Title: The Fact of a Body
Author: Alexandria Marzano-Lesnevich
Page Count: 352
Publishing Date/Publisher: 3 May 2018, Pan
Format: Print, paperback
Review: This is a hard book to read but also so worthwhile. It’s not hard because of the author or anything like that; it’s hard because it’s based on the murder of a little boy and the author’s own past abuse. Marzano-Lesnevich weaves the two traumatic pasts masterfully, never focusing too much on one at a time. She details the reasons behind why she thinks Ricky Langley, pedophile and murderer, did what he did, while also coming to terms with what was done to her and the mess that leaves behind. She discusses her family and their reactions to what happened in their own home, their legal professions that led her into the same field, and the horrible loss they went through at a young age.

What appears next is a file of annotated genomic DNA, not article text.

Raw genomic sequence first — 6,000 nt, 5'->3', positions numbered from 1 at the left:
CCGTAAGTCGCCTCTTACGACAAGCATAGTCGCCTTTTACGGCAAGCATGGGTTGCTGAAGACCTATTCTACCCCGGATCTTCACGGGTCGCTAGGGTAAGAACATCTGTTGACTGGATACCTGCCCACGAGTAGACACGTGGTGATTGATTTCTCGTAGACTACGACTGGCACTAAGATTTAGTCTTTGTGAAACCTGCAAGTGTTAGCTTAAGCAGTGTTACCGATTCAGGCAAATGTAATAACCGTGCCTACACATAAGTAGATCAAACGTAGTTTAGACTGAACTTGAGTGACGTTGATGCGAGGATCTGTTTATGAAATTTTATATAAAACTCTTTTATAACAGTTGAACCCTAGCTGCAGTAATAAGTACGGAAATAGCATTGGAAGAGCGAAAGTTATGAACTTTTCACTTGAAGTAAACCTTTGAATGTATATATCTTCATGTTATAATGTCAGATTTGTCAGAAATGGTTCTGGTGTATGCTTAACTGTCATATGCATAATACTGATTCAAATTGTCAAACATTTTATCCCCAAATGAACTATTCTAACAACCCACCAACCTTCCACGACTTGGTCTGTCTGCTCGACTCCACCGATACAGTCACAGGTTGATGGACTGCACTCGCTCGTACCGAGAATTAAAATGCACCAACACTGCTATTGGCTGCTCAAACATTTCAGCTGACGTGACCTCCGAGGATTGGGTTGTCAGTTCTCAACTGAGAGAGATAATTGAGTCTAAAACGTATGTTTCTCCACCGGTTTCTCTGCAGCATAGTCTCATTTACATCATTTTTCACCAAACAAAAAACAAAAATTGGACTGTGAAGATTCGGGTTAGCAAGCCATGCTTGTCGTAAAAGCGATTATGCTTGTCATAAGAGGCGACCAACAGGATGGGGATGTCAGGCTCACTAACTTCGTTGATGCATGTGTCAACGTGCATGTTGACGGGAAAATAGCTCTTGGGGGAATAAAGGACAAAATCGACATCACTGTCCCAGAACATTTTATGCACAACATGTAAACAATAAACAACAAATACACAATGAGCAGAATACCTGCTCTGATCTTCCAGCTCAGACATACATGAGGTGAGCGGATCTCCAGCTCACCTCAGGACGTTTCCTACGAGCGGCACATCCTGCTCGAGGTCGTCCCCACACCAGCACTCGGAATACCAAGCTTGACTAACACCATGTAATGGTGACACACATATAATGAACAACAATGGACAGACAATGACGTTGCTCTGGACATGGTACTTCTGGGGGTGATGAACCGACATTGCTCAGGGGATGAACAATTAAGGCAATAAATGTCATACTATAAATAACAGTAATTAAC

While reading the lead up to her own story, I knew what was about to happen to her and a surge of emotions came out. I almost couldn’t deal with it. Marzano-Lesnevich’s writing is so unique and engaging that I felt her anger and horror so acutely. I think it is important that I felt these things for her because this sort of thing happens so often and it’s horrific and disgusting and we need to do better to protect our children. Her telling her story and about the PTSD that came afterwards is incredibly brave, and we need to acknowledge this and try to stop it from happening again.
The same goes for Ricky Langley’s story. From the circumstances of his birth to his subsequent imprisonment, it is important to understand what led to his crimes.
This book is a very compelling, interesting tale of two separate people with commonalities woven into their lives. Marzano-Lesnevich’s debut work is intense, yet worth the read.